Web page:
DENVER — Lunchtime is a bit lonely at the Carmine’s at McGregor Square.
On Tuesday, the dining room was only about a quarter full. A few professionals sat at tables talking business over hoagies.
It’s nowhere near the crowd owner Brad Ritter planned for when he opened this new location last summer.
To sustain itself, Ritter said his restaurant needs a lunch crowd of about 75 diners each day. On Tuesday, there was a third of that, which he said is pretty typical.
“Here, we’re plopped right in the middle of all the business that happens downtown and that’s who we count on,” Ritter said.
Ritter’s restaurant is part of the massive McGregor Square development, which includes at tower with nine stories of office space.
“I’m of the impression that they’re essentially leased and waiting for people to just come to work,” Ritter said.
“Hundreds of people expected to be working there, several hundred expected to be working every day. Right now, it’s just a trickle -- it’s quiet.”
A new quarterly commercial real estate report from the real estate firm Cushman & Wakefield found the vacancy rate for commercial real estate in Denver’s Central Business District was about 25 percent in the first quarter of 2022.
Kourtney Garrett, the newly-named executive director of the Downtown Denver Partnership said she is working with her team to try to attract businesses from other parts of the country to fill some of that office space.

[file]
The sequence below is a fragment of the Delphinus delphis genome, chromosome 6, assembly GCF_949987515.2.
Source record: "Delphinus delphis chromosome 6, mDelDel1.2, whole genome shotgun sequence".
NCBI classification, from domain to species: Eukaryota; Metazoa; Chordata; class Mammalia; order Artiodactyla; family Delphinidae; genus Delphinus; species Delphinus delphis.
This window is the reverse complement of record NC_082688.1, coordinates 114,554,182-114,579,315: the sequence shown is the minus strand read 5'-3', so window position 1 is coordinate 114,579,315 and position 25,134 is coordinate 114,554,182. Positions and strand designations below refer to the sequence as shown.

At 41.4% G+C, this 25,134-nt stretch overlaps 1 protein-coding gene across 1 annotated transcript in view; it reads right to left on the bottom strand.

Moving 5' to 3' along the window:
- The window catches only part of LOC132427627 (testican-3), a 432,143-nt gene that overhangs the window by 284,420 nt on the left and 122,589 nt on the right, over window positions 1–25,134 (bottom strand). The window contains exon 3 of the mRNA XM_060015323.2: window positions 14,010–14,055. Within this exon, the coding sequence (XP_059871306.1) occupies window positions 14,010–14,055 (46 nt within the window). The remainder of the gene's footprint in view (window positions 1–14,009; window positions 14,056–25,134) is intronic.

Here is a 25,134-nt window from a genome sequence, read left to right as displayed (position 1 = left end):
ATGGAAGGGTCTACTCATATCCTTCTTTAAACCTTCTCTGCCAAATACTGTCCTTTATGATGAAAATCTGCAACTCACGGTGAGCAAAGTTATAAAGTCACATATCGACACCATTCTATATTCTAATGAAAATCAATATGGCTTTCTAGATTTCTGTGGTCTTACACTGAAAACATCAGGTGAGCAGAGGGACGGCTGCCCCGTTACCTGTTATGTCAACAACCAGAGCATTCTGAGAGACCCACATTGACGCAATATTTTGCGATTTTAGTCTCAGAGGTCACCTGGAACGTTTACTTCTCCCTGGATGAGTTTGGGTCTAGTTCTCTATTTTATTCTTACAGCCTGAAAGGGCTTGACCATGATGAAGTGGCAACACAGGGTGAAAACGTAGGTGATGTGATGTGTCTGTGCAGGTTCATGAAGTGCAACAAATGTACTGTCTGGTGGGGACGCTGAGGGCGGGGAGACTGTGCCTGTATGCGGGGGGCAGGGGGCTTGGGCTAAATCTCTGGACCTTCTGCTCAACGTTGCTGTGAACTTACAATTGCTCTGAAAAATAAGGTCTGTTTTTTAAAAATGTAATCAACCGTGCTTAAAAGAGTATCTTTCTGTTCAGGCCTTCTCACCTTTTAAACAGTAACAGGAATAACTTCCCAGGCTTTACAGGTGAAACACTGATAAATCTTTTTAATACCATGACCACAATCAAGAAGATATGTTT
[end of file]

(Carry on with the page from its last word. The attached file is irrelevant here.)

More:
Garrett and her organization are charged with attracting more office workers to return to the office too.
“We’re actually sitting at about 40% of our workforce back at peak times,” said Kourtny Garrett, the new executive director of the Downtown Denver Partnership. “Admittedly, there is a lot of the hybrid model, and that office population varies from day to day.”
Garrett, who has worked in similar organizations in other large cities, said the pandemic stole much of Downtown Denver’s vibrancy, when more than 100,000 office workers suddenly stopped coming downtown. That lost vibrancy, she says, has led to a perception that downtown isn’t as busy as it once was. But she points to pedestrian counts which show, on nights and some weekends, the crowd downtown is nearing pre-pandemic levels again.
“We need to continue to bring people back, to build with programming and activity to bring that perception of vibrancy back,” she said.
Garrett, who talks to CEOs at downtown businesses daily, said many businesses have already created policies requiring their employees to be in the office for at least some of the week. Other employers are expected to announce plans in the coming weeks, she said.
Ritter at Carmines has already had to make adjustments to his business to deal with the lack of office workers dining out. He made the decision at the beginning of the year to close on Mondays.
“We may have to adjust, change what our plan is -- who knows, maybe we’re a sports bar next week like the other folks around here,” he said. “Right now we’re the non-sports bar. We can’t just expect things to happen we have to be adaptive and change every day just like March of 2020 taught us.”
He believes more workers will return soon, though. He even hired a new manager to deal with what he expects to be bigger crowds.
“I’m expecting it to be happening in a matter of days,” Ritter said. “I think by the time we get through the month of May we’re going to see a different level of business.”
“We made it this far. I’m not planning to go anywhere.”
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